The sky’s the limit: Jet aircraft proposed for Blair County airport’s future

Contour Airlines CEO Matt Chaifetz (third from left) talks with Altoona-Blair County Airport Authority members Drew Swope, Tom Hite and Herb Bolger (from left) inside the company’s Embraer ERJ-145 jet at the airport on Tuesday afternoon. Mirror photo by Patrick Waksmunski

MARTINSBURG — Altoona-Blair County Airport Authority members are collectively supporting the proposed use of a jet for daily passenger flights at the local facility.

Contour Airlines, the Smyrna, Tenn., company being recommended to take over daily passenger flights, flew a 30-passenger jet into the airport on Tuesday.

“Impressive,” authority member Tom Hite said of the aircraft.

“A 1,000 percent upgrade,” authority member Herb Bolger added.

If the authority’s application to enter the Alternate Essential Air Service program is approved by the U.S. Department of Transportation, Contour would start serving the airport on Oct. 1 with daily flights to and from the Philadelphia airport, an American Airlines hub where passengers can make connecting non-stop flights to multiple destinations.

Altoona-Blair County Airport manager Tracy Plessinger (left) talks with Contour Airlines CEO Matt Chaifetz near the company’s Embraer ERJ-145 jet at the airport on Tuesday afternoon. Mirror photo by Patrick Waksmunski

The county airport currently depends on San Francisco-based Boutique Air to provide daily passenger flights to the Pittsburgh and Baltimore-Washington International airports via a Pilatus-PC 12 turboprop with eight passenger seats.

In 2021, Boutique transported almost 9,000 passengers to and from the county airport, the most since 2009.

In June, Boutique flew 1,024 passengers to and from the county airport, a record for the airline since starting service on Jan. 1, 2021.

Airport leaders say they’ve been satisfied with Boutique’s service, but the cost of future service prompted them to look into other options.

Earlier this year, Boutique applied to the government for $4.28 million annually in Essential Air Service subsidy to serve the county airport. At that price, Boutique would have to sell every seat on every flight to meet the government’s rules for airports to stay in the EAS program.

“That’s not realistic,” member Gary Orner said during Tuesday night’s monthly authority meeting. “We had to do what we had to do because Boutique’s numbers weren’t going to allow us to keep our Essential Air Service subsidy.”

After the authority voted in June to pursue entry into AEAS program, airport Manager Tracy Plessinger filed an application with the Department of Transportation, seeking $4.28 million in subsidy that can be awarded to the airport, to pay Contour Airlines for its first year of flights.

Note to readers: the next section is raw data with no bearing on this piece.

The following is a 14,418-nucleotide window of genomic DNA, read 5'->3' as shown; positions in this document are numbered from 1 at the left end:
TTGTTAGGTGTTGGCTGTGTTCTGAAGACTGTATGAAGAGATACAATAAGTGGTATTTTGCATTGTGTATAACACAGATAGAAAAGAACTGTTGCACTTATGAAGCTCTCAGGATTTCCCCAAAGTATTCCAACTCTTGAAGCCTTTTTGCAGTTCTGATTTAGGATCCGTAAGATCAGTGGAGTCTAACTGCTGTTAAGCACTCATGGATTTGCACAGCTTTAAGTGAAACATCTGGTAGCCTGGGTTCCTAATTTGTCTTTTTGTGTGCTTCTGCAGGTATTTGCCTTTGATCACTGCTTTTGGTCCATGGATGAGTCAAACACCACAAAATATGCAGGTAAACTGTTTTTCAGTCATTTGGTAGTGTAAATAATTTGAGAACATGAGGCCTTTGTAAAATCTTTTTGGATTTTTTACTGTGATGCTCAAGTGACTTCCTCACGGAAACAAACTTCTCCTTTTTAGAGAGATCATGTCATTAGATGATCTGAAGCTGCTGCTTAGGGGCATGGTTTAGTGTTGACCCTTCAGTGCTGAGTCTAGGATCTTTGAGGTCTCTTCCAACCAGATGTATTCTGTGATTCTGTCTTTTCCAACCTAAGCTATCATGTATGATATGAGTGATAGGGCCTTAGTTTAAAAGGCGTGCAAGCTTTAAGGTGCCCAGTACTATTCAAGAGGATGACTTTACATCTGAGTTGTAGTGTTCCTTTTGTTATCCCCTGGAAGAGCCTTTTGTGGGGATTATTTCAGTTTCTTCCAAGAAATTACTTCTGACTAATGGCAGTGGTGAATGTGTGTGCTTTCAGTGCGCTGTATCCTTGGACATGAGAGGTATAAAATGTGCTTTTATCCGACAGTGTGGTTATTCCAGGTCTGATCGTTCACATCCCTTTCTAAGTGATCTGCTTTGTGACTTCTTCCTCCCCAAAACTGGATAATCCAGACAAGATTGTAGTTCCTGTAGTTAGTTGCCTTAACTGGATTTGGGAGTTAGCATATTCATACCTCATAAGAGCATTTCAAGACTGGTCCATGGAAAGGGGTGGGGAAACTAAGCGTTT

Because Contour flies a 30-seat aircraft, it’s anticipated that growth in passenger numbers will help the Altoona-Blair County Airport continue efforts to cut its subsidy to less than $200 per passenger, one of the rules for remaining in the EAS and AEAS programs.

While the Altoona-Blair County Airport’s subsidy was listed at $225 per passenger in June, that’s an improvement over higher levels from years ago, when the airport secured waivers to stay in the EAS program while pursuing improvements.

Until 2014, flyers using the county airport had access to a large aircraft, a 34-seat twin engine Saab flown by Silver Airways. But canceled flights and other complaints prompted the airport authority to support Sun Air’s proposal for passenger flight service.

In 2014, Sun Air introduced flights in an eight-seat aircraft. Its successors, Southern Airways and Boutique, also relied on the smaller single engine aircraft.

Airport authority member Mike Ritchey said he thinks Contour’s use of a 30-seat jet aircraft will make a difference to those flying to and from the county airport. He also described the jet as more reliable and faster than the smaller aircraft.

“Just the jet service,” Ritchey said. “That is such a big deal.”

The Huntingdon County Visitors Bureau recently posted a comment on the Department of Transportation’s website, expressing concern from its members in the Raystown Lake region about the anticipated loss of flights to and from the Pittsburgh and BWI airports.

Plessinger said that most of county airport passengers — about 85% — make connecting flights at the Pittsburgh and BWI airports.

When Contour starts flying to Philadelphia and possibly to Charlotte in the future, Plessinger said their options for flight connections are going to increase.

“The more convenient we can make that, the better we’re serving our community,” Plessinger said.

The Huntingdon County agency also mentioned its concern about the loss of rental car service that Boutique provided at the county airport. Prior efforts to set up rental car services haven’t lasted.

Plessinger said Contour Airlines CEO Matt Chaifetz, who arrived on the jet flown to the airport on Tuesday, has pledged his company’s cooperation.

“(Chaifetz) said: ‘You let me get in here and we’ll start building the numbers and (the car rental agencies) will come to you,'” Plessinger said.

As for Contour’s ticket prices, Plessinger said the cost is estimated at $39 to $79, depending on booking dates and other factors. Contour’s website also shows that it sometimes offers discounted fares as low as $18.99 for last-minute bookings.

Until the airport authority receives approval for entry into the AEAS program, the federal government has directed Boutique Air to continue flight service at the county airport based on its current schedule.

The government also recently issued an order indicating that as of May 11 and until further notice, Boutique will be compensated based on its $4.28 million subsidy request which works out to $1,583 per flight.

Mirror Staff Writer Kay Stephens is at 814-946-7456.


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